Yet Hayek would admit there were exceptions. The flaw of liberalism is the assumption that there are rules. And the one rule Hayek would point out is the fallacy embracing laissez-faire (a free and open market). His insight was instructive. Jacques Ellul, a French contemporary of Hayek, would also point out the tendency to supplant an end (the prosperity of the individual) with a means (laissez-faire). While a free marketplace is essential, it is not always beneficial. Government has a role. The handling of the monetary system. The control or prevention of monopoly. The emergence of protective regulations. For a liberal, all of these have one fundamental assumption, that “we should some day be able to use these powers successfully.”7
Laissez-faire had a psychological element. It implied that a society could live with unpredictability. It was evident that Western society could not deal with uncertainty.
We have substituted that which produces unforeseen results, that which is impersonal and anonymous, in essence the free market, with a collective and the “’conscious’ direction of all social forces to deliberately chosen goals,” and so-called “planned freedom.”8
For Hayek, this change in direction, this abandonment of individualism, was an intellectual heritage he would inherit from his fellow Germans. Socialism was largely a product of German thought, beginning with Hegel. The Germany he warned against in 1933 was the culmination of an evolution of socialist thought and policy that emerged in the last half of the 19th century, well before England would experiment with socialism.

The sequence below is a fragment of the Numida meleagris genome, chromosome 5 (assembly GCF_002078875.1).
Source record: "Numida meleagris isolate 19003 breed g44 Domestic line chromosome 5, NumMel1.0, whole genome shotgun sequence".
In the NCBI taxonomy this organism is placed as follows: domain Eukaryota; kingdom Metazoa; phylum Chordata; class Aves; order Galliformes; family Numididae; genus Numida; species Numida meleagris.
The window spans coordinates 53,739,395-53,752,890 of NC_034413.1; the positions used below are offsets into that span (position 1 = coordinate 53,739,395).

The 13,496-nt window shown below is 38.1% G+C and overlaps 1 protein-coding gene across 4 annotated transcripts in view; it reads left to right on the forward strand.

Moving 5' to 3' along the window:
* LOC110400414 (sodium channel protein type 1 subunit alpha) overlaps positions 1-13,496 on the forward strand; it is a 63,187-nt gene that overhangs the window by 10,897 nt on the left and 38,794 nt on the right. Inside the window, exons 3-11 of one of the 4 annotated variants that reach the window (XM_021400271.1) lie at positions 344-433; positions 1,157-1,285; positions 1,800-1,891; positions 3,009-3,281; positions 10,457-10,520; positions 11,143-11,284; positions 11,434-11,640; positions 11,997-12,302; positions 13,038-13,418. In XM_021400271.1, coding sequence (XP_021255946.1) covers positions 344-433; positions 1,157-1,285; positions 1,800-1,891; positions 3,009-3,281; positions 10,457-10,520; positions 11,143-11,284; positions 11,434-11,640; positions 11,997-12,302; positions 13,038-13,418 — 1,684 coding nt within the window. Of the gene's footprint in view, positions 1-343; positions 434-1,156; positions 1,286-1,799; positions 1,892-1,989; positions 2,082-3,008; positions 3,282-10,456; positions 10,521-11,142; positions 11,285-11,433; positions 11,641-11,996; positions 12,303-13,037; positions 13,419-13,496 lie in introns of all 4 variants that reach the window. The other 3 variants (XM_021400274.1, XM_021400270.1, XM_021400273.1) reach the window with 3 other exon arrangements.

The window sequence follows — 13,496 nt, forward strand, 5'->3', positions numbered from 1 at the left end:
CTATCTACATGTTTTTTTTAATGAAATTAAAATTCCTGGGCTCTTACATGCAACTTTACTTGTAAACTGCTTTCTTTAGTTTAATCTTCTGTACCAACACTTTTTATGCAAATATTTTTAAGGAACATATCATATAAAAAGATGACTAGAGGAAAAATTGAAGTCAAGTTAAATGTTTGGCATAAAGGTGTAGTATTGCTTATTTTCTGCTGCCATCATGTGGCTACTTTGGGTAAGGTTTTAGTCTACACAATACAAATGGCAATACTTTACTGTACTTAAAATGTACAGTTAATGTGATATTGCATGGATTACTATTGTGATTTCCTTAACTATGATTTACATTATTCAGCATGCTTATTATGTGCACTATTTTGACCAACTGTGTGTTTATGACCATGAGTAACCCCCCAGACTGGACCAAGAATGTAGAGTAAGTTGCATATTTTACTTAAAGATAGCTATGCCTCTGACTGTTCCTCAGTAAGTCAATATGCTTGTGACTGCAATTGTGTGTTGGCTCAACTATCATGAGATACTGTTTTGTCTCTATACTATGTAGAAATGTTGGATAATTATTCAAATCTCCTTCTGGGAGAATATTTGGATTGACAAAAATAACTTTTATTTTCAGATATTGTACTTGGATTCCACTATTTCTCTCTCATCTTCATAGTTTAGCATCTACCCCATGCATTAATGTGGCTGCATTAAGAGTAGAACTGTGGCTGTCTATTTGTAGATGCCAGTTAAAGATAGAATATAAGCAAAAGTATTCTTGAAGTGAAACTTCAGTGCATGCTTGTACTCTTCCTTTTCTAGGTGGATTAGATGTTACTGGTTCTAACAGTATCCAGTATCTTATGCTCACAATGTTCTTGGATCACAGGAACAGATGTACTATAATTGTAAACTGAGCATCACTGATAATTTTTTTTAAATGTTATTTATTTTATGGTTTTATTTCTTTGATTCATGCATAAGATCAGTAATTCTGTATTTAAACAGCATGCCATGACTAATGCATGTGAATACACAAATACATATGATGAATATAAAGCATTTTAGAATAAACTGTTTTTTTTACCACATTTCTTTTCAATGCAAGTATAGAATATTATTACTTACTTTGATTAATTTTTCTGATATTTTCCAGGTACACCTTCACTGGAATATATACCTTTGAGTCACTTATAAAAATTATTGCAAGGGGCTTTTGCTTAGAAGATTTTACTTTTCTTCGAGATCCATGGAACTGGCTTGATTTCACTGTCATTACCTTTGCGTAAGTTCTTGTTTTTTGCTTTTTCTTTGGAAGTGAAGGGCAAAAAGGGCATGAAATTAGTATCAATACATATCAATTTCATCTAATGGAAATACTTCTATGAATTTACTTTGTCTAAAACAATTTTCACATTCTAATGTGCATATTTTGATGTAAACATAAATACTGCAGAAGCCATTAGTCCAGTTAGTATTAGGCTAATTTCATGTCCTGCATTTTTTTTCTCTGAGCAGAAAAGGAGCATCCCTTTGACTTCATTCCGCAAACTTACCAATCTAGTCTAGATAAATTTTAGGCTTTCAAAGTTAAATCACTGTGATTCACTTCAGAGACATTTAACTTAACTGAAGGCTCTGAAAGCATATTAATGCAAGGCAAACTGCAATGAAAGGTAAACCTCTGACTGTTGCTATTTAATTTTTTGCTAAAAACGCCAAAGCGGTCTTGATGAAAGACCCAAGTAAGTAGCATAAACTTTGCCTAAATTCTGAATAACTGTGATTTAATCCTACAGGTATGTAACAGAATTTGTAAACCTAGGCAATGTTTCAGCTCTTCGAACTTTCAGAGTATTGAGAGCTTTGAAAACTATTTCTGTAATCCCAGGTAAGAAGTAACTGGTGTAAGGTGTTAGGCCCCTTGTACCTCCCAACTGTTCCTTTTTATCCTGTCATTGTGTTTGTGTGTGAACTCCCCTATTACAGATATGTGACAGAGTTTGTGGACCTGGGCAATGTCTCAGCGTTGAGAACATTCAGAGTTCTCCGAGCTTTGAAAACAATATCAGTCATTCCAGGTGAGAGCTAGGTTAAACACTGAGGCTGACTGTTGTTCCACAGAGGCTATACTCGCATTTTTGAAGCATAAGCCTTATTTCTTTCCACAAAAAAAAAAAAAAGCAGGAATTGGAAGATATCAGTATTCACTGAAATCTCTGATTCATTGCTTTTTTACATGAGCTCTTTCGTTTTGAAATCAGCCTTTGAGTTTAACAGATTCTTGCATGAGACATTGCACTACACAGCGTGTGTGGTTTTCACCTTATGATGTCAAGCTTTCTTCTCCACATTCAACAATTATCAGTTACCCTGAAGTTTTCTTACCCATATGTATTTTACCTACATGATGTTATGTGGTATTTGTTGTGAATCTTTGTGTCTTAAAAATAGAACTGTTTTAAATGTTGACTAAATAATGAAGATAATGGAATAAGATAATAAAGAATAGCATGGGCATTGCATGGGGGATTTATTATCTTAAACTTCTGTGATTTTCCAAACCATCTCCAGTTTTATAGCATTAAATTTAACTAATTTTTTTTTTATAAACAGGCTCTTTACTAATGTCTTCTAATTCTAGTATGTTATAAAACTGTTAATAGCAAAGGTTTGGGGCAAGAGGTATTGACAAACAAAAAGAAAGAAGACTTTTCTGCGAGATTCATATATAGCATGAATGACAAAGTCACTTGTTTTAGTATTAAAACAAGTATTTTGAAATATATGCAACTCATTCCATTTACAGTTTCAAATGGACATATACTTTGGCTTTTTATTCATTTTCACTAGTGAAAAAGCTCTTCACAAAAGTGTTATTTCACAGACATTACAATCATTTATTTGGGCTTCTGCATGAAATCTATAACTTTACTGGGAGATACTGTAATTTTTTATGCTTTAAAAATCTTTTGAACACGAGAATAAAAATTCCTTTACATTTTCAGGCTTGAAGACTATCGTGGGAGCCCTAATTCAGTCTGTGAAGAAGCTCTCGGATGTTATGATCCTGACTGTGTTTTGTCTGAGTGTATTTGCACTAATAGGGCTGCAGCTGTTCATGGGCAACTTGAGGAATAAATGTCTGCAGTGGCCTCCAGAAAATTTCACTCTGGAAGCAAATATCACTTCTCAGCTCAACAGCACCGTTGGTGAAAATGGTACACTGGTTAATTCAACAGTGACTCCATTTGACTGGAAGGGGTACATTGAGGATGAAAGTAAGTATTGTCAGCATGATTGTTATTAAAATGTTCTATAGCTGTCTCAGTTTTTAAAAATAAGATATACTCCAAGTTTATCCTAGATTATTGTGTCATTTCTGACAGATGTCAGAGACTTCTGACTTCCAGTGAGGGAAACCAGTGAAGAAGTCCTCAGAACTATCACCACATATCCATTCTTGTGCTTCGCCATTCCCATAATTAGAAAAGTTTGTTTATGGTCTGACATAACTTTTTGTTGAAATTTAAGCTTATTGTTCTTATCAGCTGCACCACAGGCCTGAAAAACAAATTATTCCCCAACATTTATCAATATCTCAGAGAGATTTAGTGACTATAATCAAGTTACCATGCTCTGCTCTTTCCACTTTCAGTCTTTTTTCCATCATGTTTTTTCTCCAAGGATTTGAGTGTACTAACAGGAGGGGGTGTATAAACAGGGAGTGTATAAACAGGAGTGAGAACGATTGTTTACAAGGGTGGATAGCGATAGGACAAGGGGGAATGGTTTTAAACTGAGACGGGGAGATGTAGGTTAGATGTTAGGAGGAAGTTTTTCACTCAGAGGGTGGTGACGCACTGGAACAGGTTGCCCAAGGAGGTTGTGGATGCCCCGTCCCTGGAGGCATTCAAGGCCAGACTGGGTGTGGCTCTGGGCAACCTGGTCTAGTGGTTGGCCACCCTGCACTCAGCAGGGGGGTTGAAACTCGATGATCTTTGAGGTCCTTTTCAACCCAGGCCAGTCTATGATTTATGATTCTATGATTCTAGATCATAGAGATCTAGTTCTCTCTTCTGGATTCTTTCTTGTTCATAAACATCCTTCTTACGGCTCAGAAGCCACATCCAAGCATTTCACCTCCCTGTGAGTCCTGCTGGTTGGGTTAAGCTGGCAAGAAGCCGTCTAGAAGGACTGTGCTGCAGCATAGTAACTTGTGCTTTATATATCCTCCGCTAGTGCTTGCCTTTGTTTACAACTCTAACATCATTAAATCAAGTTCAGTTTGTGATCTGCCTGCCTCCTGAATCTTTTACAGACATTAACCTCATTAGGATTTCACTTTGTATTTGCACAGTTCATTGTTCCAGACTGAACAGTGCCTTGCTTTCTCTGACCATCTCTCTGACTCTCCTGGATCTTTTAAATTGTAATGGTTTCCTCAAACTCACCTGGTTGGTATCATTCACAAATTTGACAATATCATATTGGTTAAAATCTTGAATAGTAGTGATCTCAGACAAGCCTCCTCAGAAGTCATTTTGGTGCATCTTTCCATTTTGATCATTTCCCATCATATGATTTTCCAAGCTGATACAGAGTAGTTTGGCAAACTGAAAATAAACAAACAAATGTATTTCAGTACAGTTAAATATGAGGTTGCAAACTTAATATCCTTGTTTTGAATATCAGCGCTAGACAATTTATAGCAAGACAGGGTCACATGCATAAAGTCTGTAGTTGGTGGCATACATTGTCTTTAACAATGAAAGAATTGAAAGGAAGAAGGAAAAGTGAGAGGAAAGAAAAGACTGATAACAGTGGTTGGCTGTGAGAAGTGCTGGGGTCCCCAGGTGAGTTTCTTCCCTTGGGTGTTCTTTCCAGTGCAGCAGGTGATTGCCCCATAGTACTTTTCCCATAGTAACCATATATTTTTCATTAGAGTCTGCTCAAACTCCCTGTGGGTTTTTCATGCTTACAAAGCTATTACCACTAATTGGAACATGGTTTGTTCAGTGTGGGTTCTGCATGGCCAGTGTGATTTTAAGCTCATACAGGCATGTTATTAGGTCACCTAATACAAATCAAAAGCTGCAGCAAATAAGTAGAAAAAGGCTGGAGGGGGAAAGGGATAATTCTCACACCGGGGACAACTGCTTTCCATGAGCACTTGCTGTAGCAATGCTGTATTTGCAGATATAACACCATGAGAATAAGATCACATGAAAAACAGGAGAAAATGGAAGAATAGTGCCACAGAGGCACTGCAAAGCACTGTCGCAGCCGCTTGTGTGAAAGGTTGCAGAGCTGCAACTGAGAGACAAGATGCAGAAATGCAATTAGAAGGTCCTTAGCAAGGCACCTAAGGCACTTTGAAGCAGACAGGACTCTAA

To Hayek, it was quite ironic that the academics that had overwhelmingly embraced socialism were discarding the very thing that explained their existence, the idea of “western” civilization. One thing that was peculiar about the evolution of socialism in Germany was their understanding of “western.” By the time of World War One, “western” meant “west of the Rhine.” The ideals of liberalism were outmoded ideas advanced by America and England, that the free market was only to guarantee the dominance of the British.9
Abandoned was the foundations of liberalism. Abandoned was their identity of being a western civilization.
The Significance of The Road Abandoned
Hayek brings into the discussion more questions than answers for most people. Even students who study economics or western history fail to take time and reflect on what emerged in the 18th and 19th century, the building blocks of the modern society we enjoy today. What is the idea of liberty? What is freedom? When did men suddenly have the right to break the bonds of a society where each man had his place? How is it that anything was invented? How is it that wealth was suddenly generated in the 19th century? And why is it those questions are not being asked when advocates today embrace socialism or a highly regulated marketplace?
These sort of questions are important to address because what is lost in the pursuit of security and stability is liberty and freedom. It is an ongoing tension, not because one is good or evil, but because both are necessary. In every society, the government has a role and the debate is to what degree that role is allowed to intrude into the marketplace and into the life of the individual.
“The Road Not Taken”, by Robert Frost
1The Road to Serfdom, FA Hayek, University of Chicago Press, 2007, pp. 66,67
2Hayek, pp. 67,68
3Hayek, p. 69
4Hayek, p. 70
5Hayek, p. 71
6Hayek, p. 71
7Hayek, p. 72
8Hayek, p. 73
9Hayek, p. 75
© Copyright 2022 to Eric Niewoehner